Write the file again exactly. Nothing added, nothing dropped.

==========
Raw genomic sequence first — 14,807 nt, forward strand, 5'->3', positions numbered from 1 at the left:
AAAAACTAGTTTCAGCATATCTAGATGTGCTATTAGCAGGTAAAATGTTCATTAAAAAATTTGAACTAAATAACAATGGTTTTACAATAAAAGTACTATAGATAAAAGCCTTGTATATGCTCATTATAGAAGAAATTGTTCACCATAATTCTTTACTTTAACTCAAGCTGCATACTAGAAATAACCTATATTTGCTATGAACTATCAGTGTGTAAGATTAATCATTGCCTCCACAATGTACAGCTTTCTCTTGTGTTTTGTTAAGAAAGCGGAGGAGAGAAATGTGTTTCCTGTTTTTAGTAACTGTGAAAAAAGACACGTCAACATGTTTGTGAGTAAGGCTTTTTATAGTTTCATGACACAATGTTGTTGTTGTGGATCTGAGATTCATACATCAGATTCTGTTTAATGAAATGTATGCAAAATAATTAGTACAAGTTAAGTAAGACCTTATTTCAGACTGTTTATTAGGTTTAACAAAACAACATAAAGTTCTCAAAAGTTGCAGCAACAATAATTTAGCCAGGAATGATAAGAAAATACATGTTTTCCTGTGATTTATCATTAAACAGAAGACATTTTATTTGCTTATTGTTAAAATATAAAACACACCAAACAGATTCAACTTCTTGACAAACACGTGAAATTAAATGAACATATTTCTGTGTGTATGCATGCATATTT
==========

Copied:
Raw genomic sequence first — 14,807 nt, forward strand, 5'->3', positions numbered from 1 at the left:
AAAAACTAGTTTCAGCATATCTAGATGTGCTATTAGCAGGTAAAATGTTCATTAAAAAATTTGAACTAAATAACAATGGTTTTACAATAAAAGTACTATAGATAAAAGCCTTGTATATGCTCATTATAGAAGAAATTGTTCACCATAATTCTTTACTTTAACTCAAGCTGCATACTAGAAATAACCTATATTTGCTATGAACTATCAGTGTGTAAGATTAATCATTGCCTCCACAATGTACAGCTTTCTCTTGTGTTTTGTTAAGAAAGCGGAGGAGAGAAATGTGTTTCCTGTTTTTAGTAACTGTGAAAAAAGACACGTCAACATGTTTGTGAGTAAGGCTTTTTATAGTTTCATGACACAATGTTGTTGTTGTGGATCTGAGATTCATACATCAGATTCTGTTTAATGAAATGTATGCAAAATAATTAGTACAAGTTAAGTAAGACCTTATTTCAGACTGTTTATTAGGTTTAACAAAACAACATAAAGTTCTCAAAAGTTGCAGCAACAATAATTTAGCCAGGAATGATAAGAAAATACATGTTTTCCTGTGATTTATCATTAAACAGAAGACATTTTATTTGCTTATTGTTAAAATATAAAACACACCAAACAGATTCAACTTCTTGACAAACACGTGAAATTAAATGAACATATTTCTGTGTGTATGCATGCATATTT